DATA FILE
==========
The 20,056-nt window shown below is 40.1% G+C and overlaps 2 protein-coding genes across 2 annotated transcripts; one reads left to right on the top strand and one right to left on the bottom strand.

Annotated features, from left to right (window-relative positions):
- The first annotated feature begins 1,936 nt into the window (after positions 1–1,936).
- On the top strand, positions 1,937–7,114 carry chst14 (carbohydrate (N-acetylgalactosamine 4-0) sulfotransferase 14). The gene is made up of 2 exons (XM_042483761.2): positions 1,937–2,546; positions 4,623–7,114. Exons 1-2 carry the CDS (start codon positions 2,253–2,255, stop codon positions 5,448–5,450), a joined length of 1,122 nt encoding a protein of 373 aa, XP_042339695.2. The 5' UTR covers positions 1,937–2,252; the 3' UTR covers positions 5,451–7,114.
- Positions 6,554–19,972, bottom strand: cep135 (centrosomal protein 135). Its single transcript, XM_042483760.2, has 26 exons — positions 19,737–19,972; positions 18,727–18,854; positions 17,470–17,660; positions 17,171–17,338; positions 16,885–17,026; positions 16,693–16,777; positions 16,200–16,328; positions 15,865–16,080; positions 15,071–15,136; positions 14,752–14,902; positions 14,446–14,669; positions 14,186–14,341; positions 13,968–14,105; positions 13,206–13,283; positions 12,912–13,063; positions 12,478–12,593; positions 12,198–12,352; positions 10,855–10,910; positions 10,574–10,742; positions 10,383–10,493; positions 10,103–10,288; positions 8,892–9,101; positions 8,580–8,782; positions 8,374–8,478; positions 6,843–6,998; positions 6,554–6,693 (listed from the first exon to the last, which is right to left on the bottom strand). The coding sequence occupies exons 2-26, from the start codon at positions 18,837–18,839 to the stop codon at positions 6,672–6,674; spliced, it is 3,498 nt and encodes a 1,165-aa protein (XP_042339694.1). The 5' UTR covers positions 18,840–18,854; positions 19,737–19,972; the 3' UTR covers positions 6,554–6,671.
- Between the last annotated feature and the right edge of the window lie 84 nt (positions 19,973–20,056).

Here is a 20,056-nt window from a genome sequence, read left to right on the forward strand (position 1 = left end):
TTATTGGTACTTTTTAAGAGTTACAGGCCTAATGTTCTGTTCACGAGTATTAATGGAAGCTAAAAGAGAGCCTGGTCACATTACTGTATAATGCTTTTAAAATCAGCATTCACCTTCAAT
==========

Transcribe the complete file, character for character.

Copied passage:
The 20,056-nt window shown below is 40.1% G+C and overlaps 2 protein-coding genes across 2 annotated transcripts; one reads left to right on the top strand and one right to left on the bottom strand.

Annotated features, from left to right (window-relative positions):
- The first annotated feature begins 1,936 nt into the window (after positions 1–1,936).
- On the top strand, positions 1,937–7,114 carry chst14 (carbohydrate (N-acetylgalactosamine 4-0) sulfotransferase 14). The gene is made up of 2 exons (XM_042483761.2): positions 1,937–2,546; positions 4,623–7,114. Exons 1-2 carry the CDS (start codon positions 2,253–2,255, stop codon positions 5,448–5,450), a joined length of 1,122 nt encoding a protein of 373 aa, XP_042339695.2. The 5' UTR covers positions 1,937–2,252; the 3' UTR covers positions 5,451–7,114.
- Positions 6,554–19,972, bottom strand: cep135 (centrosomal protein 135). Its single transcript, XM_042483760.2, has 26 exons — positions 19,737–19,972; positions 18,727–18,854; positions 17,470–17,660; positions 17,171–17,338; positions 16,885–17,026; positions 16,693–16,777; positions 16,200–16,328; positions 15,865–16,080; positions 15,071–15,136; positions 14,752–14,902; positions 14,446–14,669; positions 14,186–14,341; positions 13,968–14,105; positions 13,206–13,283; positions 12,912–13,063; positions 12,478–12,593; positions 12,198–12,352; positions 10,855–10,910; positions 10,574–10,742; positions 10,383–10,493; positions 10,103–10,288; positions 8,892–9,101; positions 8,580–8,782; positions 8,374–8,478; positions 6,843–6,998; positions 6,554–6,693 (listed from the first exon to the last, which is right to left on the bottom strand). The coding sequence occupies exons 2-26, from the start codon at positions 18,837–18,839 to the stop codon at positions 6,672–6,674; spliced, it is 3,498 nt and encodes a 1,165-aa protein (XP_042339694.1). The 5' UTR covers positions 18,840–18,854; positions 19,737–19,972; the 3' UTR covers positions 6,554–6,671.
- Between the last annotated feature and the right edge of the window lie 84 nt (positions 19,973–20,056).

Here is a 20,056-nt window from a genome sequence, read left to right on the forward strand (position 1 = left end):
TTATTGGTACTTTTTAAGAGTTACAGGCCTAATGTTCTGTTCACGAGTATTAATGGAAGCTAAAAGAGAGCCTGGTCACATTACTGTATAATGCTTTTAAAATCAGCATTCACCTTCAAT